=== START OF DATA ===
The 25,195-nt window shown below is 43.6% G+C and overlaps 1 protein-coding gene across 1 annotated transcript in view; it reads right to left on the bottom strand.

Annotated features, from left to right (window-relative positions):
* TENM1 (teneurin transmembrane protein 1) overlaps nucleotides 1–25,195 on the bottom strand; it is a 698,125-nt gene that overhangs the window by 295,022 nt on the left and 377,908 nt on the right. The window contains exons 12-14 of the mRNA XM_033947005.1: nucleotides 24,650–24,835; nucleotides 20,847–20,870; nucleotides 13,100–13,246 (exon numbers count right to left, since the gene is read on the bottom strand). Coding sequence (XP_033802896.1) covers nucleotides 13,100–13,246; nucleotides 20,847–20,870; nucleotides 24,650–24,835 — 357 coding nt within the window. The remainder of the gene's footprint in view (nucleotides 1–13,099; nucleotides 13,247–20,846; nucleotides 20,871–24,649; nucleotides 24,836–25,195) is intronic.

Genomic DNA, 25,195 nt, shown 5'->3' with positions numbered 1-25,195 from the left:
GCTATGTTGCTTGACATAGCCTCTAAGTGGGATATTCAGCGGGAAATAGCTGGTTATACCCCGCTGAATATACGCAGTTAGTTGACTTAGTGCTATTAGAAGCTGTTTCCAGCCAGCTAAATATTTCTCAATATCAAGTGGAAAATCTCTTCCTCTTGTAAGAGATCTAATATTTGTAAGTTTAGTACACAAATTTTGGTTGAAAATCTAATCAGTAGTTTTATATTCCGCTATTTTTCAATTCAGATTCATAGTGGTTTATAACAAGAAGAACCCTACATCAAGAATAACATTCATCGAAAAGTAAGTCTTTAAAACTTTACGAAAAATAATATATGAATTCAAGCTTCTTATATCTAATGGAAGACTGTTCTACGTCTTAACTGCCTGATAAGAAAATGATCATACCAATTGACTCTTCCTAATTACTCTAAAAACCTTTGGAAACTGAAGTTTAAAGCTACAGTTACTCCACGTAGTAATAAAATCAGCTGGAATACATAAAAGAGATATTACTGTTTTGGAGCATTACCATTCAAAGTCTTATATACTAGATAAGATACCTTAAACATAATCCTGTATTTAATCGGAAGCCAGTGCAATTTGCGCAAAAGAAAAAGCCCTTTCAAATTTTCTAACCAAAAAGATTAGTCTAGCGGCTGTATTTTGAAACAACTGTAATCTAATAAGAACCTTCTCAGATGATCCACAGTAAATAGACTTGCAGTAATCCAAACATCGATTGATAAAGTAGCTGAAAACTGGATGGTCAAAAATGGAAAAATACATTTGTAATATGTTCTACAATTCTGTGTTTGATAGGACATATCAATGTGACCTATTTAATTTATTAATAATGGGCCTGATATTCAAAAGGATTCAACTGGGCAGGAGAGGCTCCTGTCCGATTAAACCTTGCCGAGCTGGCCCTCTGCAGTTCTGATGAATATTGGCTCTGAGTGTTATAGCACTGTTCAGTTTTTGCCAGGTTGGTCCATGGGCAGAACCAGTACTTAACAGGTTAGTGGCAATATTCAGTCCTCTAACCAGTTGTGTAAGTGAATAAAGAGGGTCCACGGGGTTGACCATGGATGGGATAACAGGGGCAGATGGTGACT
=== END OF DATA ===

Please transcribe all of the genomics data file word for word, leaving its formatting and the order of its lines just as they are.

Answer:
The 25,195-nt window shown below is 43.6% G+C and overlaps 1 protein-coding gene across 1 annotated transcript in view; it reads right to left on the bottom strand.

Annotated features, from left to right (window-relative positions):
* TENM1 (teneurin transmembrane protein 1) overlaps nucleotides 1–25,195 on the bottom strand; it is a 698,125-nt gene that overhangs the window by 295,022 nt on the left and 377,908 nt on the right. The window contains exons 12-14 of the mRNA XM_033947005.1: nucleotides 24,650–24,835; nucleotides 20,847–20,870; nucleotides 13,100–13,246 (exon numbers count right to left, since the gene is read on the bottom strand). Coding sequence (XP_033802896.1) covers nucleotides 13,100–13,246; nucleotides 20,847–20,870; nucleotides 24,650–24,835 — 357 coding nt within the window. The remainder of the gene's footprint in view (nucleotides 1–13,099; nucleotides 13,247–20,846; nucleotides 20,871–24,649; nucleotides 24,836–25,195) is intronic.

Genomic DNA, 25,195 nt, shown 5'->3' with positions numbered 1-25,195 from the left:
GCTATGTTGCTTGACATAGCCTCTAAGTGGGATATTCAGCGGGAAATAGCTGGTTATACCCCGCTGAATATACGCAGTTAGTTGACTTAGTGCTATTAGAAGCTGTTTCCAGCCAGCTAAATATTTCTCAATATCAAGTGGAAAATCTCTTCCTCTTGTAAGAGATCTAATATTTGTAAGTTTAGTACACAAATTTTGGTTGAAAATCTAATCAGTAGTTTTATATTCCGCTATTTTTCAATTCAGATTCATAGTGGTTTATAACAAGAAGAACCCTACATCAAGAATAACATTCATCGAAAAGTAAGTCTTTAAAACTTTACGAAAAATAATATATGAATTCAAGCTTCTTATATCTAATGGAAGACTGTTCTACGTCTTAACTGCCTGATAAGAAAATGATCATACCAATTGACTCTTCCTAATTACTCTAAAAACCTTTGGAAACTGAAGTTTAAAGCTACAGTTACTCCACGTAGTAATAAAATCAGCTGGAATACATAAAAGAGATATTACTGTTTTGGAGCATTACCATTCAAAGTCTTATATACTAGATAAGATACCTTAAACATAATCCTGTATTTAATCGGAAGCCAGTGCAATTTGCGCAAAAGAAAAAGCCCTTTCAAATTTTCTAACCAAAAAGATTAGTCTAGCGGCTGTATTTTGAAACAACTGTAATCTAATAAGAACCTTCTCAGATGATCCACAGTAAATAGACTTGCAGTAATCCAAACATCGATTGATAAAGTAGCTGAAAACTGGATGGTCAAAAATGGAAAAATACATTTGTAATATGTTCTACAATTCTGTGTTTGATAGGACATATCAATGTGACCTATTTAATTTATTAATAATGGGCCTGATATTCAAAAGGATTCAACTGGGCAGGAGAGGCTCCTGTCCGATTAAACCTTGCCGAGCTGGCCCTCTGCAGTTCTGATGAATATTGGCTCTGAGTGTTATAGCACTGTTCAGTTTTTGCCAGGTTGGTCCATGGGCAGAACCAGTACTTAACAGGTTAGTGGCAATATTCAGTCCTCTAACCAGTTGTGTAAGTGAATAAAGAGGGTCCACGGGGTTGACCATGGATGGGATAACAGGGGCAGATGGTGACT